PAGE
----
105 Hume, David. The History of England ( 3 Vols ). Indianapolis: Liberty Classics, 1983. Jespers en, Otto. Growth and Structure of the English Language New York: The Free Press, 1968. Jones, Emma and Guy Rhiannon. The Shakespeare Companion London: Robson Books, 2005. Jordon, Constance and Karen Cunningham, eds. The Law in Shakespeare London: Palgrave MacMillan, 2007. Kay, Dennis. Shakespeare: His Life, Work, and Era New York: William Morrow and Company, 1992. Keeton, George W. London: Sir Isaac Pitman & Sons, 1967. Kermode, Frank. The Age of Sh akespeare New York: The Modern Library, 2005. The New Yorker April 11, 1988 : 87 106. Larouque, Francois. The Age of Shakespeare New York: Harry N. Abrams, 1993. Lee, Christopher. 1603 New York: St. Mart Lee, Sidney. A Life of William Shakespeare. New York: MacMillan Company, 1931. The Great Courses on Audio Tapes cassette, 1998. Lerer, Seth. Inventing English: A Portable History of the Language New York: Columbia University Press, 2007. Levi, Peter. The Life and Times of William Shakespeare New York: Henry Holt & Company, 1988. MacArthur, Tom. A Concise Oxford Companion to the English Language New York: Oxford University Pre ss, 1996. Mack, Maynard. King Lear in Our Time Berkeley CA : University of California Press, 1972. Macpherson, C.B. The Political Theory of Possessive Individualism. Oxford: Oxford University Press, 1962 Marche, Steven. How Shakespeare Changed Eve rything New York: Harper Collins Publishers, 2011.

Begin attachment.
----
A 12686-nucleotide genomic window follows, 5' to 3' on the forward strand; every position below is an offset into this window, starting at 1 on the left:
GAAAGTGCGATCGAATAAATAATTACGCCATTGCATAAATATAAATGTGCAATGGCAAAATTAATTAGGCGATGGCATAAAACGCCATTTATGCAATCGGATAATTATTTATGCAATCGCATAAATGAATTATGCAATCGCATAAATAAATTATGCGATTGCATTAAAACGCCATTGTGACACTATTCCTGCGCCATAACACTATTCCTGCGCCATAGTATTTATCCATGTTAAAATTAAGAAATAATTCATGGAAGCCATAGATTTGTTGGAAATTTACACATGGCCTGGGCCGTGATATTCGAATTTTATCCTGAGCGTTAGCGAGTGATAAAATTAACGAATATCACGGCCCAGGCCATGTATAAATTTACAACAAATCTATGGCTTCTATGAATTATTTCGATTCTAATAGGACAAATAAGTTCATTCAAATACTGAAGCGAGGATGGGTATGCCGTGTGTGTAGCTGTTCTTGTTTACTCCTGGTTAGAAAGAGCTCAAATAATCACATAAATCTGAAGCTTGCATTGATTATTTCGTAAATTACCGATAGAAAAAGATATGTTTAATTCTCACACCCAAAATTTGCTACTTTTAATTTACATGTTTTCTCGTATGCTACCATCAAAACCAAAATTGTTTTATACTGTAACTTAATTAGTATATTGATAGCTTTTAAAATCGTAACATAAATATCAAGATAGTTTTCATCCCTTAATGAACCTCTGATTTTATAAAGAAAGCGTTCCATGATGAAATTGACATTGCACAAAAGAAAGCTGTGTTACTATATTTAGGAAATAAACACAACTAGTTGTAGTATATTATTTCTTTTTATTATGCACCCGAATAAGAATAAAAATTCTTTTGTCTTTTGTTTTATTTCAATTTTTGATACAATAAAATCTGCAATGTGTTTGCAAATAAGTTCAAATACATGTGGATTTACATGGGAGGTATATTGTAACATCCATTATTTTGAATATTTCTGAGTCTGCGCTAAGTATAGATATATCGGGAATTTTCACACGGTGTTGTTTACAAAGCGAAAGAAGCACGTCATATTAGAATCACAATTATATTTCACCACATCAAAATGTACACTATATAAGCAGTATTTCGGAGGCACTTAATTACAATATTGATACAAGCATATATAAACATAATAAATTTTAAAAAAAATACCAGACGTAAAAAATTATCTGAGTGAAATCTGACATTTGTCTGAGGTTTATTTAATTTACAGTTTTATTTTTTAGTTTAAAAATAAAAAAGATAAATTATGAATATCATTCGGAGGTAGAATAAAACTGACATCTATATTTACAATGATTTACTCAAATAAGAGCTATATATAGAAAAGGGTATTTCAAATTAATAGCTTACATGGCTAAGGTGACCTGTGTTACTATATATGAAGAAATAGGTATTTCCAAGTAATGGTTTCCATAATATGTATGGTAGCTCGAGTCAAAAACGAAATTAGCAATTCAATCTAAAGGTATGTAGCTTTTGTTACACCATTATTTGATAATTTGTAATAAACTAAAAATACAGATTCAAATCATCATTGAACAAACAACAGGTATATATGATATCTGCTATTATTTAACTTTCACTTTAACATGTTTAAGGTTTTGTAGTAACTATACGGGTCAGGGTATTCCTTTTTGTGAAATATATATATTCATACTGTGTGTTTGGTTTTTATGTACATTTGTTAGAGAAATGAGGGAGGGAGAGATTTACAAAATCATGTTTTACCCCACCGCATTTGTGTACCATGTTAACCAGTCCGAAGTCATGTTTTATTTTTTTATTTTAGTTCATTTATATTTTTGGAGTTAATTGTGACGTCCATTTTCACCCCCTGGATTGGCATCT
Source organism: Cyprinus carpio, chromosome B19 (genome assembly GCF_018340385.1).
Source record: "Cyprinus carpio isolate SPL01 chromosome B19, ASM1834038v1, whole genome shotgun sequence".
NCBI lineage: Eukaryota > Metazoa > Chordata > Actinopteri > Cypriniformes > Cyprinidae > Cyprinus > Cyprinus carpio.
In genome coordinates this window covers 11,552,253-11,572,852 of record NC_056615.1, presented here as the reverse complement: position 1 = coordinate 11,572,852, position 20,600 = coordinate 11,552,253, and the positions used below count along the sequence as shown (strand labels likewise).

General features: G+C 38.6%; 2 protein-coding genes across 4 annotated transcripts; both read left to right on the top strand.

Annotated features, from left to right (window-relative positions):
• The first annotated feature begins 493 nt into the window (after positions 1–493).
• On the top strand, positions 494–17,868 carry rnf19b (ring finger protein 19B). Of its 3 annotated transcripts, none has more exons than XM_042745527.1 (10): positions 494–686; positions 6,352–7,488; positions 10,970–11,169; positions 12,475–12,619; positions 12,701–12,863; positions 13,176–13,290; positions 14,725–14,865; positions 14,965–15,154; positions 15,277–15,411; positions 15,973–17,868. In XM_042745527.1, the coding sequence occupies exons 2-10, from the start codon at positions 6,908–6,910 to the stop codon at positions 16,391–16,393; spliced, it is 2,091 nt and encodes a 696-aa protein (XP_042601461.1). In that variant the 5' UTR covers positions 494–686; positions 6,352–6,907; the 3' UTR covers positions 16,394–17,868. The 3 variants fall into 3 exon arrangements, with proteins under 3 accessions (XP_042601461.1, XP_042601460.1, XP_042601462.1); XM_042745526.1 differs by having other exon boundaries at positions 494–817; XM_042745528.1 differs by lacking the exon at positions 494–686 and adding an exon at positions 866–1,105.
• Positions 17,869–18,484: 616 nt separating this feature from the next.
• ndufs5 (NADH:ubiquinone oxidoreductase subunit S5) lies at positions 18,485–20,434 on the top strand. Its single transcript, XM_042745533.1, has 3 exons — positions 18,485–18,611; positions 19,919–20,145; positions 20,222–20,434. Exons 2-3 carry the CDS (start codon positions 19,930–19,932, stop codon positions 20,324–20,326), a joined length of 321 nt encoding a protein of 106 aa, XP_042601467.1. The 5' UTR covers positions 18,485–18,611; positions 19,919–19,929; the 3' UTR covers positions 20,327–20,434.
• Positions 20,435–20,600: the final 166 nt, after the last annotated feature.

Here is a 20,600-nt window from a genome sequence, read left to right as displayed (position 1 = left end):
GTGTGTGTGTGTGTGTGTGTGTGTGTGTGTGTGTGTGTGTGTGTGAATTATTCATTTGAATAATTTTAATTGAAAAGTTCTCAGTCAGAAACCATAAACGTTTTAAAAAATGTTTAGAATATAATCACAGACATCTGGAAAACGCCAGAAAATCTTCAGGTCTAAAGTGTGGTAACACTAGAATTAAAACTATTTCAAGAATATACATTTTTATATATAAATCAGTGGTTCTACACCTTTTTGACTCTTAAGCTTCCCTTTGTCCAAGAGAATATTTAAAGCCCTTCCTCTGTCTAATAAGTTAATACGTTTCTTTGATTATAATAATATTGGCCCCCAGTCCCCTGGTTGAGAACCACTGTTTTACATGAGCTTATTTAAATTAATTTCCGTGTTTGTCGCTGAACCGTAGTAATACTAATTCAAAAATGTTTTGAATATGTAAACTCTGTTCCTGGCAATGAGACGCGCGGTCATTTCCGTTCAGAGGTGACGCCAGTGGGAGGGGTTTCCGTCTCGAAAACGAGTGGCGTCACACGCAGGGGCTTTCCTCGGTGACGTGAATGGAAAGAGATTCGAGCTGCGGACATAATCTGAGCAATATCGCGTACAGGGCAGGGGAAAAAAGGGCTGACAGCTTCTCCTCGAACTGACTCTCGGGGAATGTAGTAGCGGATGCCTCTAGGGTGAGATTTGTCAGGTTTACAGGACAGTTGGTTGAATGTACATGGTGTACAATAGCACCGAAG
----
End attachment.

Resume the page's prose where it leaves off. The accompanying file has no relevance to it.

106 Martin, Milward. A Biography of the English Language ( 2 nd ed. ) Orlando: Harcourt Brace Jovanovich, 1996. Martin, Milward. Was Shakespeare Shakespeare? New York: Cooper Square Publishers, 1965. McCru m, Robert, William Cran, and Robert MacNeil. The Story of English New York: Penguin Books, 1986. McDonald, Russ. The Bedford Companion to Shakespeare: An Introduction With Documents Mellinkoff, David The Language of the Law. Boston: Little, Brown and Company, 1963. Milsom, S.F.C. Historical Foundations of the Common Law London: Butterworth, 1969. More, Thomas. Utopia trans. Clarence H. Miller. New Haven: Yale University Press, 2001. Moynihan, Cornelius J. Introduction to the Law of Real Property. St. Paul: West Publishing Co., 1962. Mushat Frye, Roland. Princeton: Princeton University Press, 1967. Neill, Stephen. Anglicism ( 3 rd ed. ) Harmondsworth, Middlesex Penguin Books, 1965. Nicholl, Charles. The Lodger Shakespeare New York: Penguin Books, 2007. Nolen, Stephanie. New York: Simon & Schuster, 2002. Phelps, Charles E. Falstaff and Equity: An Interpretation Boston: Houghton, Miffli n and Company, 1901. Phillips, O. Hood. Shakespeare and the Lawyers London: Methuen & Co., 1972. Plucknett, Theodore F.T. A Concise History of the Common Law ( 5 th ed. ) Boston: Little, Brown and Company, 1956. Pollock, Frederick and Frederic William M aitland. The History of English Law ( 2 nd ed. ) ( 2 Vols. ). Cambridge: Cambridge University Press, 1968. Posner, Richard A. Law and Literature. Cambridge: Harvard University Press, 1988. Powell, Richard. Real Property San Francisco: Matthew Bender & Co 1968.